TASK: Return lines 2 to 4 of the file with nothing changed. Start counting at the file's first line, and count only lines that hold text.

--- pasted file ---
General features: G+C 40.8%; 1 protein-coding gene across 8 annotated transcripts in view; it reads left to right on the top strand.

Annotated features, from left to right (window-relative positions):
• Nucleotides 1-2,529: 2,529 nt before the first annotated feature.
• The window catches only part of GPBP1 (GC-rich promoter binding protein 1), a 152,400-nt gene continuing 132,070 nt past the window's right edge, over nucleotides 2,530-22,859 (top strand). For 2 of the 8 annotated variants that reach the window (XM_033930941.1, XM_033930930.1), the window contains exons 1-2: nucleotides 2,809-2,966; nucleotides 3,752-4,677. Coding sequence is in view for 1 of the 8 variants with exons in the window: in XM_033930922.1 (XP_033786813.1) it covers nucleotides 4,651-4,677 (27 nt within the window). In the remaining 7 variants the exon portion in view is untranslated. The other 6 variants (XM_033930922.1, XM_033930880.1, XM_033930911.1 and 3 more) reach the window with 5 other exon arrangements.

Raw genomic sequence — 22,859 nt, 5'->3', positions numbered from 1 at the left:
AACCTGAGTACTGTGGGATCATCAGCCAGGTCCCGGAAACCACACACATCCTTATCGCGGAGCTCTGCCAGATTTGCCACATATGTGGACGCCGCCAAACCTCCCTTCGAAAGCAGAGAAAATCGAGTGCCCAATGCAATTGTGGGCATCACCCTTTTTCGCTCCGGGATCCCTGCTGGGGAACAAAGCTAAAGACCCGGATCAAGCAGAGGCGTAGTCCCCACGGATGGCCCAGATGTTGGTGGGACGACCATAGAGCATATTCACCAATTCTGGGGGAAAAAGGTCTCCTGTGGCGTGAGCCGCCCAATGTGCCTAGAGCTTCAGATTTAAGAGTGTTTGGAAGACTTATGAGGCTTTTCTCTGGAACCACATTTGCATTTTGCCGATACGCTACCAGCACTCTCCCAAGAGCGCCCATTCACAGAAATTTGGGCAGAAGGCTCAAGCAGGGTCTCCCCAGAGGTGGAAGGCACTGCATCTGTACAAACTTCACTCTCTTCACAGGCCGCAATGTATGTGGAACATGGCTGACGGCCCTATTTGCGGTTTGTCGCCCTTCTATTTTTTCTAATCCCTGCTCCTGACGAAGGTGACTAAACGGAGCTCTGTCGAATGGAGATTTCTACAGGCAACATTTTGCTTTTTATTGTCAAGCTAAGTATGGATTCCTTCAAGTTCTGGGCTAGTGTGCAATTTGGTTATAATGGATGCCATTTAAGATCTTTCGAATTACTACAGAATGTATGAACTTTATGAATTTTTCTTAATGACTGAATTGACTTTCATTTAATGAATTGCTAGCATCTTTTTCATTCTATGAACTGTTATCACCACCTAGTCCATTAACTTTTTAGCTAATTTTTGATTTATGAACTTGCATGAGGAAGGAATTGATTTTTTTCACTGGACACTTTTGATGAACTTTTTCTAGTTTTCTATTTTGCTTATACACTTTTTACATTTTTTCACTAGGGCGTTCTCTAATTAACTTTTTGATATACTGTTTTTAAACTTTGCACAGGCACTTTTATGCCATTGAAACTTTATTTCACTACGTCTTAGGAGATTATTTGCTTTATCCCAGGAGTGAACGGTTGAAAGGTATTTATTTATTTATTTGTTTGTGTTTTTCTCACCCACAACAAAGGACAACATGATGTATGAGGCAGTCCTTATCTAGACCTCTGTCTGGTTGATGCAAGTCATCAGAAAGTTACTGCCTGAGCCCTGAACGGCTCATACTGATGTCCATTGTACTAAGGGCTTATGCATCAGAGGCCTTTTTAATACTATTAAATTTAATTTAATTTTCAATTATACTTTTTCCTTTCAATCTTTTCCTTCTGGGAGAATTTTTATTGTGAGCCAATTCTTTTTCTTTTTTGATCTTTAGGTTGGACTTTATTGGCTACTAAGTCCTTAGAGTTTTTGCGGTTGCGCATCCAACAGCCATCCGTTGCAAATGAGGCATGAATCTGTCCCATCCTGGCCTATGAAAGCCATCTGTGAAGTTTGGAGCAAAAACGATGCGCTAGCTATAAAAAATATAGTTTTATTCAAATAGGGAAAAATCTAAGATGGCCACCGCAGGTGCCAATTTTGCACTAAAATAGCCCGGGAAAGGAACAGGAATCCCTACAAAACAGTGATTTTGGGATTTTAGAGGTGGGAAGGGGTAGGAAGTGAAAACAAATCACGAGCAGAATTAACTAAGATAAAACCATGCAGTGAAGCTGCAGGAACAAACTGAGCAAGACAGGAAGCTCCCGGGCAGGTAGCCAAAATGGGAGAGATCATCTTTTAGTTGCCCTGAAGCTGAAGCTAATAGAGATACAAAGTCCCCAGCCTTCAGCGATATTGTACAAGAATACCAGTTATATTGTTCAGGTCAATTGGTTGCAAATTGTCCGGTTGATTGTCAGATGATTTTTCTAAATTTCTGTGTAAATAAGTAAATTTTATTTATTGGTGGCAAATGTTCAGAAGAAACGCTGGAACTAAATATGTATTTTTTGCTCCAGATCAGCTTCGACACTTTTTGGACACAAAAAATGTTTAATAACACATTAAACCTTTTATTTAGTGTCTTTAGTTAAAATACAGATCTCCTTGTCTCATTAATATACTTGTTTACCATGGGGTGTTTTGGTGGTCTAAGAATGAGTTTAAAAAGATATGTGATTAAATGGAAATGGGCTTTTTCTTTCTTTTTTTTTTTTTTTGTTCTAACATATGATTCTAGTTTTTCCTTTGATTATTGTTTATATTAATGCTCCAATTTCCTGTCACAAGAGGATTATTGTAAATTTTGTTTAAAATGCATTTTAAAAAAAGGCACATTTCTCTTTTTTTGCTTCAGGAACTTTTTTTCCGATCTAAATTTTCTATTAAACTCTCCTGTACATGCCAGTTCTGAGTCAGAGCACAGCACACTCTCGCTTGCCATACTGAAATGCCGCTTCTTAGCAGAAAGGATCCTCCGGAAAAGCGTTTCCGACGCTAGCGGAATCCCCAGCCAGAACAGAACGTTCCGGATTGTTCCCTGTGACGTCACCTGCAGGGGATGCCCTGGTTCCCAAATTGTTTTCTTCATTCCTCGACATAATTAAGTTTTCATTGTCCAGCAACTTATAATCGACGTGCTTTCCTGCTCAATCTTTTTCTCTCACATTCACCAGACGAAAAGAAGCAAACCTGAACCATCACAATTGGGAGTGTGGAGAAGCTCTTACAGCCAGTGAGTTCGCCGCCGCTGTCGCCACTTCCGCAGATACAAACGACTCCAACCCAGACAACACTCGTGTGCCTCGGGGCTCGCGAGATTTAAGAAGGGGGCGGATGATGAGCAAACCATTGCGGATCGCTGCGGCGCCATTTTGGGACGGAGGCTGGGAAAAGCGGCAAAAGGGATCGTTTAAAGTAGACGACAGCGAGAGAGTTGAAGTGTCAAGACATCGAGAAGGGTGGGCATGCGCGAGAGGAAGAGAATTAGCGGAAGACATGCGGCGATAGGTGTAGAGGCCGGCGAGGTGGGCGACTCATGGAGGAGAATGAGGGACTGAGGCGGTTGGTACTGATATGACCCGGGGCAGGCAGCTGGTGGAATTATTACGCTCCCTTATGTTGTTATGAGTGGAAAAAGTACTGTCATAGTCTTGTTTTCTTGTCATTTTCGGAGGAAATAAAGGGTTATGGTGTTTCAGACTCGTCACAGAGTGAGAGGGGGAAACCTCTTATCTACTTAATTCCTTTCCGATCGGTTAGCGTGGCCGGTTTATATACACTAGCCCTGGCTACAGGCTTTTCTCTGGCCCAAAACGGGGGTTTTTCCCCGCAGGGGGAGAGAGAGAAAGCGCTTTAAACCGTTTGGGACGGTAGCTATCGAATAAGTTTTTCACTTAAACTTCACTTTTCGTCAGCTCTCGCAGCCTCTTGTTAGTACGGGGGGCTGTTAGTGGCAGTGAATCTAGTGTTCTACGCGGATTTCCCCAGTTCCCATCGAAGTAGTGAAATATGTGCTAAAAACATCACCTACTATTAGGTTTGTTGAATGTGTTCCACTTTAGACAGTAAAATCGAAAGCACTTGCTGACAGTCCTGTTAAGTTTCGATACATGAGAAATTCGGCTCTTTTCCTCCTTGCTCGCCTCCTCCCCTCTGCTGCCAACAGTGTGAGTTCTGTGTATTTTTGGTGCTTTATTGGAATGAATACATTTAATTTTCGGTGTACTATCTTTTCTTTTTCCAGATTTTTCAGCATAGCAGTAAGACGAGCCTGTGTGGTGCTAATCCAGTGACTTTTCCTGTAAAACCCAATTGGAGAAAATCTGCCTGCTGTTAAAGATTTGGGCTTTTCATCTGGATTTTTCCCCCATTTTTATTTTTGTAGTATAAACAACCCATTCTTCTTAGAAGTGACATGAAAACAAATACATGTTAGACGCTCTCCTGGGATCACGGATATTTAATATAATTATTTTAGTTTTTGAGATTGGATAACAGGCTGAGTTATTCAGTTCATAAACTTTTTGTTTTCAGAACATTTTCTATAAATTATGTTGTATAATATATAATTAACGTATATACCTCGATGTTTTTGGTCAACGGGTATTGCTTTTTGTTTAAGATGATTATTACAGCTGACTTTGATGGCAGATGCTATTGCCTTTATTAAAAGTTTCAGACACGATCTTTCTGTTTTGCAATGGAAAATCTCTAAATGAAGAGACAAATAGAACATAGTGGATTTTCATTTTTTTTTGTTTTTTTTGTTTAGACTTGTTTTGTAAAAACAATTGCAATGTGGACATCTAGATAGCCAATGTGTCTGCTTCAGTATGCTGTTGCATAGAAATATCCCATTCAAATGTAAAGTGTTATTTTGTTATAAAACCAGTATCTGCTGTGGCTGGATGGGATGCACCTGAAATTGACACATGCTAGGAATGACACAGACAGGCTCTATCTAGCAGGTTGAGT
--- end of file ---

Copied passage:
Annotated features, from left to right (window-relative positions):
• Nucleotides 1-2,529: 2,529 nt before the first annotated feature.
• The window catches only part of GPBP1 (GC-rich promoter binding protein 1), a 152,400-nt gene continuing 132,070 nt past the window's right edge, over nucleotides 2,530-22,859 (top strand). For 2 of the 8 annotated variants that reach the window (XM_033930941.1, XM_033930930.1), the window contains exons 1-2: nucleotides 2,809-2,966; nucleotides 3,752-4,677. Coding sequence is in view for 1 of the 8 variants with exons in the window: in XM_033930922.1 (XP_033786813.1) it covers nucleotides 4,651-4,677 (27 nt within the window). In the remaining 7 variants the exon portion in view is untranslated. The other 6 variants (XM_033930922.1, XM_033930880.1, XM_033930911.1 and 3 more) reach the window with 5 other exon arrangements.